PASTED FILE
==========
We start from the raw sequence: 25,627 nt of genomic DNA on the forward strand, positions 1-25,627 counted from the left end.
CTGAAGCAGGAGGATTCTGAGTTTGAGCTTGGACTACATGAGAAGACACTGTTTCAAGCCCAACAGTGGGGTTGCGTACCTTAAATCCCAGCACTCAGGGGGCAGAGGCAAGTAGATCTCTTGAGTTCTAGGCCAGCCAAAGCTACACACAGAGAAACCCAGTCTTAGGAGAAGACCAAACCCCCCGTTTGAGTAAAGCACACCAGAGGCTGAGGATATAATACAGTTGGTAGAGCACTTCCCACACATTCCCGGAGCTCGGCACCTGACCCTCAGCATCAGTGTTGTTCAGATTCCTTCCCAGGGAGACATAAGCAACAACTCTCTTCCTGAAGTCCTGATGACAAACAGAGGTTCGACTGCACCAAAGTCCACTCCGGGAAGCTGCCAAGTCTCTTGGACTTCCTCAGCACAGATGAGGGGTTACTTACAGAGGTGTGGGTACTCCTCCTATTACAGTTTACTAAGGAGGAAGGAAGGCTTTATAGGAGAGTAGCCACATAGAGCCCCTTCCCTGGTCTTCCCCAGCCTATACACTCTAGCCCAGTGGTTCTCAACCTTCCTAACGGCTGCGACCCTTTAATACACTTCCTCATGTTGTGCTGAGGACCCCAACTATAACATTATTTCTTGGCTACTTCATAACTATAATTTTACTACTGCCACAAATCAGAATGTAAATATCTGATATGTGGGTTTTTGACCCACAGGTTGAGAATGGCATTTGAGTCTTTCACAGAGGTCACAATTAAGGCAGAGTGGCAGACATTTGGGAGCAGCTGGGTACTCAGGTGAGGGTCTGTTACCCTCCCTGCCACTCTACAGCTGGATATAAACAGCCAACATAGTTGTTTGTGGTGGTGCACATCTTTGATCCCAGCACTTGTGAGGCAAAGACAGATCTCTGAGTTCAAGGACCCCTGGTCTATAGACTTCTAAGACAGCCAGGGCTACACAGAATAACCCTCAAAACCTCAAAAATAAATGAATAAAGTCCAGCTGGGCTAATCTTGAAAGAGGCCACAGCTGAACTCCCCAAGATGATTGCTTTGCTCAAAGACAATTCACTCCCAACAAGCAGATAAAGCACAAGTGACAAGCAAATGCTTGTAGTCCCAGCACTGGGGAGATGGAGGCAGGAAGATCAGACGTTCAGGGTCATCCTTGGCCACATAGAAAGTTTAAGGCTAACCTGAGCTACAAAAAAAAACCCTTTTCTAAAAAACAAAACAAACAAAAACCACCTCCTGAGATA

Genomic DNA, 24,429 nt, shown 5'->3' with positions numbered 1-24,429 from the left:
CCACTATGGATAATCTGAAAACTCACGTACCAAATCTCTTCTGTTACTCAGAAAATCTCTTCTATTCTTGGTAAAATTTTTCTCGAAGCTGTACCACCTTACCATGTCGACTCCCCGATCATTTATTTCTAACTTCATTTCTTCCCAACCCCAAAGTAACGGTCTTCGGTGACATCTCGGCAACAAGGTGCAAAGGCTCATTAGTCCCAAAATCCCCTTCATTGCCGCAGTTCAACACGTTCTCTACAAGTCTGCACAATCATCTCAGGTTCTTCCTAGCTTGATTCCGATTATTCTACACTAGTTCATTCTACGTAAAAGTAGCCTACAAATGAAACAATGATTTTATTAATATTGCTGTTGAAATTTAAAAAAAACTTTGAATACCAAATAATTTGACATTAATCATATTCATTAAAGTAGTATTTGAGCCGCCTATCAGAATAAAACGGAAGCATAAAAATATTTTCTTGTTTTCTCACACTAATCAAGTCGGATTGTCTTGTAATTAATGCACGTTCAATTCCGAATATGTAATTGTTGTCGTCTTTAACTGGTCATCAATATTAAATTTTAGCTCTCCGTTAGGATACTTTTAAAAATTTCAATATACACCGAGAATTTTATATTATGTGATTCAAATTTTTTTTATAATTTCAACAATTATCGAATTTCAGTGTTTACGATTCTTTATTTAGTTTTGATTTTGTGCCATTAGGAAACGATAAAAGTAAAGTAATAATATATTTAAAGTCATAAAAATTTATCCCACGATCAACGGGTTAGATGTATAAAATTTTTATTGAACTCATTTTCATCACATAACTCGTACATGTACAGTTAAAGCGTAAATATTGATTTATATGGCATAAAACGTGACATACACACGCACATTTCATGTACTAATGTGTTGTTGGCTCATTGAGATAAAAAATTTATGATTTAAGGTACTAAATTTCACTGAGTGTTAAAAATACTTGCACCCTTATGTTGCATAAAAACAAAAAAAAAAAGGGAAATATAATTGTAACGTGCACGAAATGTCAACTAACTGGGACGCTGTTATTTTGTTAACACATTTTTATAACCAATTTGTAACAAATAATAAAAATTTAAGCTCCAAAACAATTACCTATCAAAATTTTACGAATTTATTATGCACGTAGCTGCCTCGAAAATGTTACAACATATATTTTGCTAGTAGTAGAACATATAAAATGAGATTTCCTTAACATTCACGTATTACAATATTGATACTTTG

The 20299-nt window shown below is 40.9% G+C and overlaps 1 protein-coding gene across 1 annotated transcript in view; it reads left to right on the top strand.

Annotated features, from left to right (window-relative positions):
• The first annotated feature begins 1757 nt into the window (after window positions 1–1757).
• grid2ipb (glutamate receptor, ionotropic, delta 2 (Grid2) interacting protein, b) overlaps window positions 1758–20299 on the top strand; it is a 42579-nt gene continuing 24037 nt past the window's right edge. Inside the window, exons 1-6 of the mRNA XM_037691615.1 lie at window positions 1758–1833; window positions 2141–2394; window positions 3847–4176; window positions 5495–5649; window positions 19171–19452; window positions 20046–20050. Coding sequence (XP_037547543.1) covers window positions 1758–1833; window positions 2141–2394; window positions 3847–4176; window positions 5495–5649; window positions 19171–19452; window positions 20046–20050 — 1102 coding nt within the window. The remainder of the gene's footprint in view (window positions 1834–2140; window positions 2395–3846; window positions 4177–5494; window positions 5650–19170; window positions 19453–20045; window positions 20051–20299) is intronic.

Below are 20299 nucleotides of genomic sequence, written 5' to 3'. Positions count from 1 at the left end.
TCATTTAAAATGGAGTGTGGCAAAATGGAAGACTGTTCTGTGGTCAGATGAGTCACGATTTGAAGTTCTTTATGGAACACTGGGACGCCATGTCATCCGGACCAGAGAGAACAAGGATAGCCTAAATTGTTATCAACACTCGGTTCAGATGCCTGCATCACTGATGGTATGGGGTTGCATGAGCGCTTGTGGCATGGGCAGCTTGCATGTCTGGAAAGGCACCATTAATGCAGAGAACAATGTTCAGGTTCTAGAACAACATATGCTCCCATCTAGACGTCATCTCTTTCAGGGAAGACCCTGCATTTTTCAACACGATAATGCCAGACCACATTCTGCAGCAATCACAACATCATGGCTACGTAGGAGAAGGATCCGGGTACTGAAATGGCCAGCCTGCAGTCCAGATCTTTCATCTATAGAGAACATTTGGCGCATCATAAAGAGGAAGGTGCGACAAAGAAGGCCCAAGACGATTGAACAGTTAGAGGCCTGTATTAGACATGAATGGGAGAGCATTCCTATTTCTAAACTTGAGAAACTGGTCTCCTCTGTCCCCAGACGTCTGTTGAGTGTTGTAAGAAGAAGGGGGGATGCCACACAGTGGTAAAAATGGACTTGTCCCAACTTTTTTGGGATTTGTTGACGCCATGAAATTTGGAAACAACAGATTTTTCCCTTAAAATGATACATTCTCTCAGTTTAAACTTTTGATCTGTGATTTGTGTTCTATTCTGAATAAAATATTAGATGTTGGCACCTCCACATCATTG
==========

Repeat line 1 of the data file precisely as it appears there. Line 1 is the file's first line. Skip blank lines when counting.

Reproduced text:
We start from the raw sequence: 25,627 nt of genomic DNA on the forward strand, positions 1-25,627 counted from the left end.